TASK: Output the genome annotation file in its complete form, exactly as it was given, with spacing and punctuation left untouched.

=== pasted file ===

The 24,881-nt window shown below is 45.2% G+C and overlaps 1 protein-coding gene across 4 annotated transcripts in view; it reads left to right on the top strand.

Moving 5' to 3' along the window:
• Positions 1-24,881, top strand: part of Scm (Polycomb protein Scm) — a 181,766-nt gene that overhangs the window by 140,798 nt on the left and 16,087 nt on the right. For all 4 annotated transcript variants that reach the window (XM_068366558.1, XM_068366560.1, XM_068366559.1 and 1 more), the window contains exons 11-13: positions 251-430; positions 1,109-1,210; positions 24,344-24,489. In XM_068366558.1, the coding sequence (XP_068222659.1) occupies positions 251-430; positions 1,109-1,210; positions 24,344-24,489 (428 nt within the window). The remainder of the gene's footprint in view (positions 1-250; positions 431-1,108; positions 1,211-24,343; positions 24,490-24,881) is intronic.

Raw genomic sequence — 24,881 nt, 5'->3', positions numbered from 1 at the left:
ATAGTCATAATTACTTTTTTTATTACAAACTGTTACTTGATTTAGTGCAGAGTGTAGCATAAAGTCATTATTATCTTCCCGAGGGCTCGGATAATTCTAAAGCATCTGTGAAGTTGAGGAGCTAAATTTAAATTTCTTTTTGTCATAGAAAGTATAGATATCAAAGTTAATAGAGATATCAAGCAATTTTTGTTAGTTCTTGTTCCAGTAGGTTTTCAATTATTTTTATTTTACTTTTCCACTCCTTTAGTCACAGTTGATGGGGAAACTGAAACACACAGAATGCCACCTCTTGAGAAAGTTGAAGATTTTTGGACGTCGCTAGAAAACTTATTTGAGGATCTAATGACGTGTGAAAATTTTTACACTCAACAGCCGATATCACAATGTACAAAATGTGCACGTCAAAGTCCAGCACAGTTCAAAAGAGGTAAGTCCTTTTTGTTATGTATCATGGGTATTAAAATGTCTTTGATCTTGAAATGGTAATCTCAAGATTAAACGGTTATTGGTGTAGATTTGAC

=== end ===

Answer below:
The 24,881-nt window shown below is 45.2% G+C and overlaps 1 protein-coding gene across 4 annotated transcripts in view; it reads left to right on the top strand.

Moving 5' to 3' along the window:
• Positions 1-24,881, top strand: part of Scm (Polycomb protein Scm) — a 181,766-nt gene that overhangs the window by 140,798 nt on the left and 16,087 nt on the right. For all 4 annotated transcript variants that reach the window (XM_068366558.1, XM_068366560.1, XM_068366559.1 and 1 more), the window contains exons 11-13: positions 251-430; positions 1,109-1,210; positions 24,344-24,489. In XM_068366558.1, the coding sequence (XP_068222659.1) occupies positions 251-430; positions 1,109-1,210; positions 24,344-24,489 (428 nt within the window). The remainder of the gene's footprint in view (positions 1-250; positions 431-1,108; positions 1,211-24,343; positions 24,490-24,881) is intronic.

Raw genomic sequence — 24,881 nt, 5'->3', positions numbered from 1 at the left:
ATAGTCATAATTACTTTTTTTATTACAAACTGTTACTTGATTTAGTGCAGAGTGTAGCATAAAGTCATTATTATCTTCCCGAGGGCTCGGATAATTCTAAAGCATCTGTGAAGTTGAGGAGCTAAATTTAAATTTCTTTTTGTCATAGAAAGTATAGATATCAAAGTTAATAGAGATATCAAGCAATTTTTGTTAGTTCTTGTTCCAGTAGGTTTTCAATTATTTTTATTTTACTTTTCCACTCCTTTAGTCACAGTTGATGGGGAAACTGAAACACACAGAATGCCACCTCTTGAGAAAGTTGAAGATTTTTGGACGTCGCTAGAAAACTTATTTGAGGATCTAATGACGTGTGAAAATTTTTACACTCAACAGCCGATATCACAATGTACAAAATGTGCACGTCAAAGTCCAGCACAGTTCAAAAGAGGTAAGTCCTTTTTGTTATGTATCATGGGTATTAAAATGTCTTTGATCTTGAAATGGTAATCTCAAGATTAAACGGTTATTGGTGTAGATTTGAC